The movement took hold, and by 1975 had expanded beyond the boundaries of the United States. In that year, the Alcoholics Anonymous International Convention was held in Denver, Colorado. It was there that a number of lawyers from Canada and the United States met and the idea of forming an organization called “International Lawyers in Alcoholics Anonymous” was germinated. In the fall of 1975, the first meeting of ILAA was held in Niagara Falls, Canada. There were 22 lawyers present, 16 from Canada and six from the United States. Westchester lawyer Jack K. was present at that meeting and would go on to be the only lawyer to have attended all meetings of ILAA from 1975 through 2005.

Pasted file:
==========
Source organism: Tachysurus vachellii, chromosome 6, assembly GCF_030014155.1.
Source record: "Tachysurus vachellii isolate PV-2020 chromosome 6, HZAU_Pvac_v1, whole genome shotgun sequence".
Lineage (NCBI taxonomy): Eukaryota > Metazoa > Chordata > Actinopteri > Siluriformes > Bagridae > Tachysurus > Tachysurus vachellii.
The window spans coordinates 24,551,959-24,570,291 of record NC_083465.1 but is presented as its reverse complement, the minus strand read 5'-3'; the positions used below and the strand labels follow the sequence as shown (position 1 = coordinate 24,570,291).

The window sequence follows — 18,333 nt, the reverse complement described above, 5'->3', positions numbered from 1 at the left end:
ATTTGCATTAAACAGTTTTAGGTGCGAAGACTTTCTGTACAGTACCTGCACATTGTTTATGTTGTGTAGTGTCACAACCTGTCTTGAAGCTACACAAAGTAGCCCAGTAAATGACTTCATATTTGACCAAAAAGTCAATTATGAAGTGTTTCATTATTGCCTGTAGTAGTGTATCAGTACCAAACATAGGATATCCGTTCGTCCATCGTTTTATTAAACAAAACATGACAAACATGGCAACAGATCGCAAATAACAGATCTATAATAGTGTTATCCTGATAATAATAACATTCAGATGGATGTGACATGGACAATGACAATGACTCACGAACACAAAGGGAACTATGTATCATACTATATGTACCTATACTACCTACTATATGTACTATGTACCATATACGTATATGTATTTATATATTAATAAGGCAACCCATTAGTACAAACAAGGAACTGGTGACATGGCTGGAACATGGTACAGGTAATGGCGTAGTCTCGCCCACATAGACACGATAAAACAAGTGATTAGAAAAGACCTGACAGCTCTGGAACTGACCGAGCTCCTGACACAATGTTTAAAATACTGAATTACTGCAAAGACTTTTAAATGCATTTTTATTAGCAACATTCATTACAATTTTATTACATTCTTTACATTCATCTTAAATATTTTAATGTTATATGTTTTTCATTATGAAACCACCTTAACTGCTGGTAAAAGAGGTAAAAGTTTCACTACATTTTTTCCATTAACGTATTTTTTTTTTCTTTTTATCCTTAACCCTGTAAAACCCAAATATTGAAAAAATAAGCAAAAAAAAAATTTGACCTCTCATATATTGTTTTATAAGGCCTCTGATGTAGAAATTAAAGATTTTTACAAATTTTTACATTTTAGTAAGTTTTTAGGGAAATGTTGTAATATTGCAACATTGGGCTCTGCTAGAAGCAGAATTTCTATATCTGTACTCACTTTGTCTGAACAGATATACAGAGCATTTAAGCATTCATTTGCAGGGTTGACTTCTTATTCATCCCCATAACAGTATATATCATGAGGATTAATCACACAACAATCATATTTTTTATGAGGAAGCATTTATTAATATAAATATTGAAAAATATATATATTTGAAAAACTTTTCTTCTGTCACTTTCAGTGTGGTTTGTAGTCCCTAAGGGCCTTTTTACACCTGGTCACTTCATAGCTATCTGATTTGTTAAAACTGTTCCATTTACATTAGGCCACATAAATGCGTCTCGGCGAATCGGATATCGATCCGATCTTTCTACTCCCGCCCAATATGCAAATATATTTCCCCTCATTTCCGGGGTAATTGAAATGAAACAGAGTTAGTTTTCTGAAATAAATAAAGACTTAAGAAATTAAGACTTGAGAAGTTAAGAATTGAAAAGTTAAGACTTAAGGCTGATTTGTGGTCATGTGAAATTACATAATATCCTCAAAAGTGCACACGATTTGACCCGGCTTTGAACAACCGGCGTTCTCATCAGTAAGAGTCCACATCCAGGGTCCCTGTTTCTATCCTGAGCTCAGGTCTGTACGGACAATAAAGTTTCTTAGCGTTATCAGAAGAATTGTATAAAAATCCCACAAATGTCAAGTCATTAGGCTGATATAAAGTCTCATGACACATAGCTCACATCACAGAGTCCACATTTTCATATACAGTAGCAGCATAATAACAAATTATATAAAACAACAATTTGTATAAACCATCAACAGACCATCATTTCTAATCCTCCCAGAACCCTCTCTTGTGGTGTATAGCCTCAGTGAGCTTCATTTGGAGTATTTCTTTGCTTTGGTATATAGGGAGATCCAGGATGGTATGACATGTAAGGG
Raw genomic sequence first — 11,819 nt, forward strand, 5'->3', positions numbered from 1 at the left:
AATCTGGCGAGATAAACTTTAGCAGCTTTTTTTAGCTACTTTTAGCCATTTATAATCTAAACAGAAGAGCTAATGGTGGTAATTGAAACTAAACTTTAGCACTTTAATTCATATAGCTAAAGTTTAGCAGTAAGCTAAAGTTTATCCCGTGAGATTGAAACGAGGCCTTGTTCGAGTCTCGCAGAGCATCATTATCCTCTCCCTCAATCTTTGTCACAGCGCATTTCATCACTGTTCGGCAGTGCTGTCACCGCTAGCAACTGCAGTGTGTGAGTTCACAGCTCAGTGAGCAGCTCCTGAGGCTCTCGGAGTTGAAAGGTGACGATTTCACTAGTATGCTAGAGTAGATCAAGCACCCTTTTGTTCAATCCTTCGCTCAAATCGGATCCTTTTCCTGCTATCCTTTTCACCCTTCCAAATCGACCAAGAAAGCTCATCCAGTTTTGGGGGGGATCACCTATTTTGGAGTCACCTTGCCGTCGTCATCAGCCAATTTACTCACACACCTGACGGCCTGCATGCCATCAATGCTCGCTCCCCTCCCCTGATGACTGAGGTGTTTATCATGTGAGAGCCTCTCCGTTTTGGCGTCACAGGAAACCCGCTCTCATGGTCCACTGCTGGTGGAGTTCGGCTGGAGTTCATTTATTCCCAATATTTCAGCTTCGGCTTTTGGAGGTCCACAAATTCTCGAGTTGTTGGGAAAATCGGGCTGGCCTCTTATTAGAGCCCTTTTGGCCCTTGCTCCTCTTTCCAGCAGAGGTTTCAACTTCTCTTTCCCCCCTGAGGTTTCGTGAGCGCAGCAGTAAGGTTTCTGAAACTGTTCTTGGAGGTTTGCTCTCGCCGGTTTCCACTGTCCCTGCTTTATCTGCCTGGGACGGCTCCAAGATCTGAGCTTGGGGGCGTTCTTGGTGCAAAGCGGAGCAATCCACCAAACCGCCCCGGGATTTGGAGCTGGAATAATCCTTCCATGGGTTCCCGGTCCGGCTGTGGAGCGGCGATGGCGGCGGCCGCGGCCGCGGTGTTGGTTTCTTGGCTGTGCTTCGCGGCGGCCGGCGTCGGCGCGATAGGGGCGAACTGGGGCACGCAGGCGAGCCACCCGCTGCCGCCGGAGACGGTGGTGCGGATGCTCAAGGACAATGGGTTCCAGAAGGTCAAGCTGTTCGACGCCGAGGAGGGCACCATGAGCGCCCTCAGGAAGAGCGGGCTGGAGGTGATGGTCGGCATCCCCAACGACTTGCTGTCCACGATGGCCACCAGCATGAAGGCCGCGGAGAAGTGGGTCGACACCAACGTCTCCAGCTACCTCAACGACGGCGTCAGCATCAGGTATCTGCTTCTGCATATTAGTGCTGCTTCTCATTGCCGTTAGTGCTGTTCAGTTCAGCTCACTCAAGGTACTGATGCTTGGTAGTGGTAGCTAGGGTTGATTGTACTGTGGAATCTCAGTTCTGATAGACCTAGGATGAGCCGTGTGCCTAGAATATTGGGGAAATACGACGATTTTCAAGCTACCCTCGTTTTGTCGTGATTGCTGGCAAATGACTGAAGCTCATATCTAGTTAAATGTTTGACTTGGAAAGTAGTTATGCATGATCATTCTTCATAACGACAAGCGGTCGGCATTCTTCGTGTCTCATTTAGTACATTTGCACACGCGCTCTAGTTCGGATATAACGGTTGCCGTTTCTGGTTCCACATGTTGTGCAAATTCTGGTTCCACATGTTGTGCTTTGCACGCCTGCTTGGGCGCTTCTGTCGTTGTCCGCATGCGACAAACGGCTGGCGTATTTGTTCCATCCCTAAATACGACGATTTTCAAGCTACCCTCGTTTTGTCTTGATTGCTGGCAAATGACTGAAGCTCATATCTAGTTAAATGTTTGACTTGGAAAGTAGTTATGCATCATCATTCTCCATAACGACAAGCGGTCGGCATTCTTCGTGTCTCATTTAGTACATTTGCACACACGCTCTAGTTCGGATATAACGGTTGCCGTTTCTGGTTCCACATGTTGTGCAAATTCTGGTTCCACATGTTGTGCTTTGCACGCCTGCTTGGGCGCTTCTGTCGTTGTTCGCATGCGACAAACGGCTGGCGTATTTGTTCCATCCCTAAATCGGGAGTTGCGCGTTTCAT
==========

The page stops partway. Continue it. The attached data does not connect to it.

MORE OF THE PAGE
In the spring of 1977, the Christian Science Monitor  ran an article on Ted’s lawyers’ group in Southern California. The article was picked up by the N.Y. Times. A Syracuse lawyer, Frank A., read the Times  article, called Ted and asked him if he was going to attend ILAA in Toronto, Canada in the fall of 1977. Ted said he would attend, and after the meeting he traveled to Westchester County with Jack K., where he met with Jack, Ray O’K. and other sober lawyers and, according to Ted, the second lawyer’s group in the country was established. Ted and other lawyers with long-term recovery remind us that the lawyers’ AA groups serve as a gateway to mainstream recovery groups. Such specialty groups are very useful, however, in that a lawyer in recovery can discuss practice problems that may not be appropriate to discuss at mainstream meetings, e.g., missed deadlines, angry clients, resentments against a judge or opponent.